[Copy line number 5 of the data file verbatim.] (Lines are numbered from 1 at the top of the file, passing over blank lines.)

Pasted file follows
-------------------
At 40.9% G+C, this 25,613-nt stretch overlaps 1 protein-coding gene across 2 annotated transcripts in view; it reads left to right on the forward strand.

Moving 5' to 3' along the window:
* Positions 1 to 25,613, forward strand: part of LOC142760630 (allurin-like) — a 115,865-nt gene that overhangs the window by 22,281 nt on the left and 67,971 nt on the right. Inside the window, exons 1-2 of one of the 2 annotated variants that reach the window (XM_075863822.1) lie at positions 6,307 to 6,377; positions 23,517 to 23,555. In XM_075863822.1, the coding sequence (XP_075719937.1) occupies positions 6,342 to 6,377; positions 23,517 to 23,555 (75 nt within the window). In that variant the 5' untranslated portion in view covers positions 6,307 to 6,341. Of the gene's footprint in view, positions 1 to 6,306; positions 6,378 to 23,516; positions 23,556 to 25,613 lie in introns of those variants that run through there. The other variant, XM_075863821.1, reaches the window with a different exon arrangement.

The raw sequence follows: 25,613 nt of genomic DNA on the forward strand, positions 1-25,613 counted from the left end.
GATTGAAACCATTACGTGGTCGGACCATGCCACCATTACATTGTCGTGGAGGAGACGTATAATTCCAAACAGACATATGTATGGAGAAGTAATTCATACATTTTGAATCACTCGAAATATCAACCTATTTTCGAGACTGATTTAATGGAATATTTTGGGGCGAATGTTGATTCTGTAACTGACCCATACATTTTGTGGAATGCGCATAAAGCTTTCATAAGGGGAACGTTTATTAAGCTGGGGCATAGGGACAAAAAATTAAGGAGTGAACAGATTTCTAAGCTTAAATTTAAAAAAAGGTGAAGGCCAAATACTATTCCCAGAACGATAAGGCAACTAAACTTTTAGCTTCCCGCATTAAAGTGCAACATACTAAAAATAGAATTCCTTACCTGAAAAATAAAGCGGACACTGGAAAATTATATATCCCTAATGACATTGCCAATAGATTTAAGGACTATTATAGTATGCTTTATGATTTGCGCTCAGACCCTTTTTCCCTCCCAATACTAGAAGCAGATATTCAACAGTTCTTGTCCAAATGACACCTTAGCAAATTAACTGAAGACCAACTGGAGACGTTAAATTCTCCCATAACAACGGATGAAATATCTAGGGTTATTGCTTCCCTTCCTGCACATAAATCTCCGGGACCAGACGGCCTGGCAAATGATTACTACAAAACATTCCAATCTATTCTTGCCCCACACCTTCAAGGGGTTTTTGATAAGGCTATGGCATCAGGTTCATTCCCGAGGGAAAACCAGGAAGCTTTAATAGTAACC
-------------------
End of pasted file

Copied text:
GATTGAAACCATTACGTGGTCGGACCATGCCACCATTACATTGTCGTGGAGGAGACGTATAATTCCAAACAGACATATGTATGGAGAAGTAATTCATACATTTTGAATCACTCGAAATATCAACCTATTTTCGAGACTGATTTAATGGAATATTTTGGGGCGAATGTTGATTCTGTAACTGACCCATACATTTTGTGGAATGCGCATAAAGCTTTCATAAGGGGAACGTTTATTAAGCTGGGGCATAGGGACAAAAAATTAAGGAGTGAACAGATTTCTAAGCTTAAATTTAAAAAAAGGTGAAGGCCAAATACTATTCCCAGAACGATAAGGCAACTAAACTTTTAGCTTCCCGCATTAAAGTGCAACATACTAAAAATAGAATTCCTTACCTGAAAAATAAAGCGGACACTGGAAAATTATATATCCCTAATGACATTGCCAATAGATTTAAGGACTATTATAGTATGCTTTATGATTTGCGCTCAGACCCTTTTTCCCTCCCAATACTAGAAGCAGATATTCAACAGTTCTTGTCCAAATGACACCTTAGCAAATTAACTGAAGACCAACTGGAGACGTTAAATTCTCCCATAACAACGGATGAAATATCTAGGGTTATTGCTTCCCTTCCTGCACATAAATCTCCGGGACCAGACGGCCTGGCAAATGATTACTACAAAACATTCCAATCTATTCTTGCCCCACACCTTCAAGGGGTTTTTGATAAGGCTATGGCATCAGGTTCATTCCCGAGGGAAAACCAGGAAGCTTTAATAGTAACC